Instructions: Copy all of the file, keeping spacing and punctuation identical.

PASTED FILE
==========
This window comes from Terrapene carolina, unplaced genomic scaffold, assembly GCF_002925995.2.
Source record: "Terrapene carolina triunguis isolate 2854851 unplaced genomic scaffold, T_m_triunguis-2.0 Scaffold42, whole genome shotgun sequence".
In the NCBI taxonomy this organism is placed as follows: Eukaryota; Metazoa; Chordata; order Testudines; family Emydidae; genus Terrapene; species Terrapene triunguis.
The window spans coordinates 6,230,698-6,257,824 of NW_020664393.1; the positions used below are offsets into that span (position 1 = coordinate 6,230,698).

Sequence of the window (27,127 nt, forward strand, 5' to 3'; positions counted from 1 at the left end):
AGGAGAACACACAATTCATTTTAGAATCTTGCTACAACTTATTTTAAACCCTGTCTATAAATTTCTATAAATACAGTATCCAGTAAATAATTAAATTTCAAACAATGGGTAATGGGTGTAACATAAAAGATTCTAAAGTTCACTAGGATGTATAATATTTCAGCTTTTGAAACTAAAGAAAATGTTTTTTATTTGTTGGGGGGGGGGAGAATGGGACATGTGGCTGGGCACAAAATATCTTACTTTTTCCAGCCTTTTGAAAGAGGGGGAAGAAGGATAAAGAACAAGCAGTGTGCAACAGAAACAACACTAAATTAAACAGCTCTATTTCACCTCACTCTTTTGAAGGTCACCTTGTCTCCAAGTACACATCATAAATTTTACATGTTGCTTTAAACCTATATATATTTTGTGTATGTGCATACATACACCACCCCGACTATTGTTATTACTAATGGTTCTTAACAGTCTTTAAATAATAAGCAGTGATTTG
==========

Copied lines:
This window comes from Terrapene carolina, unplaced genomic scaffold, assembly GCF_002925995.2.
Source record: "Terrapene carolina triunguis isolate 2854851 unplaced genomic scaffold, T_m_triunguis-2.0 Scaffold42, whole genome shotgun sequence".
In the NCBI taxonomy this organism is placed as follows: Eukaryota; Metazoa; Chordata; order Testudines; family Emydidae; genus Terrapene; species Terrapene triunguis.
The window spans coordinates 6,230,698-6,257,824 of NW_020664393.1; the positions used below are offsets into that span (position 1 = coordinate 6,230,698).

Sequence of the window (27,127 nt, forward strand, 5' to 3'; positions counted from 1 at the left end):
AGGAGAACACACAATTCATTTTAGAATCTTGCTACAACTTATTTTAAACCCTGTCTATAAATTTCTATAAATACAGTATCCAGTAAATAATTAAATTTCAAACAATGGGTAATGGGTGTAACATAAAAGATTCTAAAGTTCACTAGGATGTATAATATTTCAGCTTTTGAAACTAAAGAAAATGTTTTTTATTTGTTGGGGGGGGGGAGAATGGGACATGTGGCTGGGCACAAAATATCTTACTTTTTCCAGCCTTTTGAAAGAGGGGGAAGAAGGATAAAGAACAAGCAGTGTGCAACAGAAACAACACTAAATTAAACAGCTCTATTTCACCTCACTCTTTTGAAGGTCACCTTGTCTCCAAGTACACATCATAAATTTTACATGTTGCTTTAAACCTATATATATTTTGTGTATGTGCATACATACACCACCCCGACTATTGTTATTACTAATGGTTCTTAACAGTCTTTAAATAATAAGCAGTGATTTG